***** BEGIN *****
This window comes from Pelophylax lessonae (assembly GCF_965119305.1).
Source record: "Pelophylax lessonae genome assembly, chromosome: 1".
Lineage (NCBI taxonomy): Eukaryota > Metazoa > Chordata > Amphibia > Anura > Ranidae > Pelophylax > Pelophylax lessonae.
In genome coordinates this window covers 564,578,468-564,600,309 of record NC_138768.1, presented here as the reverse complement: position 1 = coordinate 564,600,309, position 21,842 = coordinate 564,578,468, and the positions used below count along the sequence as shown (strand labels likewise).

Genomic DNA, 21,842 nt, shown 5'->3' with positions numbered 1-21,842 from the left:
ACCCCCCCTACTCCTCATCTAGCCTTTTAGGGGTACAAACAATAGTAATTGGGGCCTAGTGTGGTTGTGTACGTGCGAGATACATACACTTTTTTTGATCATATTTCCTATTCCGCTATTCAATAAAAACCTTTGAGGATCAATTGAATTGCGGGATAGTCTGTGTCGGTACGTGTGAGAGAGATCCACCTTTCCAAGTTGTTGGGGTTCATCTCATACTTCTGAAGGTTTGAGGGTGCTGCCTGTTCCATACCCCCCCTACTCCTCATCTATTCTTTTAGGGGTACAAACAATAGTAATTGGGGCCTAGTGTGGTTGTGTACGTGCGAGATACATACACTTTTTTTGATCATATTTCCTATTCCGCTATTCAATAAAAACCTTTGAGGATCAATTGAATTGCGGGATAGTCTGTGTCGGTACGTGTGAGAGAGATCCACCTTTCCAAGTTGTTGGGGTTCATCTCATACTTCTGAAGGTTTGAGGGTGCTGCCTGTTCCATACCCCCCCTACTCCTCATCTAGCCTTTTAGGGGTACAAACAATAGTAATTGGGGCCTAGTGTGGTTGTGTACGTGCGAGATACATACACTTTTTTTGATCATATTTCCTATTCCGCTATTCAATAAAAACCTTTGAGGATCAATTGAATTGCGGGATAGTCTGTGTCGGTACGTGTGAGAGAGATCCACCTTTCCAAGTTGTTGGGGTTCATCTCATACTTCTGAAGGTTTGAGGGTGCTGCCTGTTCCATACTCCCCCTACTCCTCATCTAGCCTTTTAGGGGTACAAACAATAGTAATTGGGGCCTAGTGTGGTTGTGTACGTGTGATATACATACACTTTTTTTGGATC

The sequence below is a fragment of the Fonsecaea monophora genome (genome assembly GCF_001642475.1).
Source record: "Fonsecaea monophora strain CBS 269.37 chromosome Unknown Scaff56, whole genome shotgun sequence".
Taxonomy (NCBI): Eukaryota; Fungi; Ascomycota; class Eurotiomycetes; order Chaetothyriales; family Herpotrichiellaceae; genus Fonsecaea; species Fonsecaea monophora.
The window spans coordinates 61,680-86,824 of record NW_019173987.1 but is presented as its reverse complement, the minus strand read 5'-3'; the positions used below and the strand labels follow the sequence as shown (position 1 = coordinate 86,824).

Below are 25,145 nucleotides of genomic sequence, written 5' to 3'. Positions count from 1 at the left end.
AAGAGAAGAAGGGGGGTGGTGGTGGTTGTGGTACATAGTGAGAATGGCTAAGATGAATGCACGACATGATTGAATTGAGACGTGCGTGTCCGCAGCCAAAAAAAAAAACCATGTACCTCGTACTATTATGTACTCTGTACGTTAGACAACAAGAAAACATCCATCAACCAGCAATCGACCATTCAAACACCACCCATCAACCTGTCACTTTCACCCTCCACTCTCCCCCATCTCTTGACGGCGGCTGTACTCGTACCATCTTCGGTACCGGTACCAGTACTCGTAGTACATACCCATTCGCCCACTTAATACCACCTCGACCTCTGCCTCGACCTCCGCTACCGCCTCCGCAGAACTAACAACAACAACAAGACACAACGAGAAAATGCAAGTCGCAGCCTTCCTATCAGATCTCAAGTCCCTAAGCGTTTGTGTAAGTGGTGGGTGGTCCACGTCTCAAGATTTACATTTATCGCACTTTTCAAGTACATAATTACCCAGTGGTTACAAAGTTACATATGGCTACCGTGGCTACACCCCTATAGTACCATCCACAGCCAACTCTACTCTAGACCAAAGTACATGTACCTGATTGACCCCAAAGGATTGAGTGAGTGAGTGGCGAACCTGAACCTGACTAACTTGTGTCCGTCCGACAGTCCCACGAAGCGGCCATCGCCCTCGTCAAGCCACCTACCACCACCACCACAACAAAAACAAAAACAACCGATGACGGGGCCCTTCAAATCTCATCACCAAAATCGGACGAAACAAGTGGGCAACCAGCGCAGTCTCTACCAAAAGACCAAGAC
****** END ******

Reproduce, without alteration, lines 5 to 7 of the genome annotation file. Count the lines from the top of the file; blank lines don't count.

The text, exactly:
Genomic DNA, 21,842 nt, shown 5'->3' with positions numbered 1-21,842 from the left:
ACCCCCCCTACTCCTCATCTAGCCTTTTAGGGGTACAAACAATAGTAATTGGGGCCTAGTGTGGTTGTGTACGTGCGAGATACATACACTTTTTTTGATCATATTTCCTATTCCGCTATTCAATAAAAACCTTTGAGGATCAATTGAATTGCGGGATAGTCTGTGTCGGTACGTGTGAGAGAGATCCACCTTTCCAAGTTGTTGGGGTTCATCTCATACTTCTGAAGGTTTGAGGGTGCTGCCTGTTCCATACCCCCCCTACTCCTCATCTATTCTTTTAGGGGTACAAACAATAGTAATTGGGGCCTAGTGTGGTTGTGTACGTGCGAGATACATACACTTTTTTTGATCATATTTCCTATTCCGCTATTCAATAAAAACCTTTGAGGATCAATTGAATTGCGGGATAGTCTGTGTCGGTACGTGTGAGAGAGATCCACCTTTCCAAGTTGTTGGGGTTCATCTCATACTTCTGAAGGTTTGAGGGTGCTGCCTGTTCCATACCCCCCCTACTCCTCATCTAGCCTTTTAGGGGTACAAACAATAGTAATTGGGGCCTAGTGTGGTTGTGTACGTGCGAGATACATACACTTTTTTTGATCATATTTCCTATTCCGCTATTCAATAAAAACCTTTGAGGATCAATTGAATTGCGGGATAGTCTGTGTCGGTACGTGTGAGAGAGATCCACCTTTCCAAGTTGTTGGGGTTCATCTCATACTTCTGAAGGTTTGAGGGTGCTGCCTGTTCCATACTCCCCCTACTCCTCATCTAGCCTTTTAGGGGTACAAACAATAGTAATTGGGGCCTAGTGTGGTTGTGTACGTGTGATATACATACACTTTTTTTGGATC

The sequence below is a fragment of the Fonsecaea monophora genome (genome assembly GCF_001642475.1).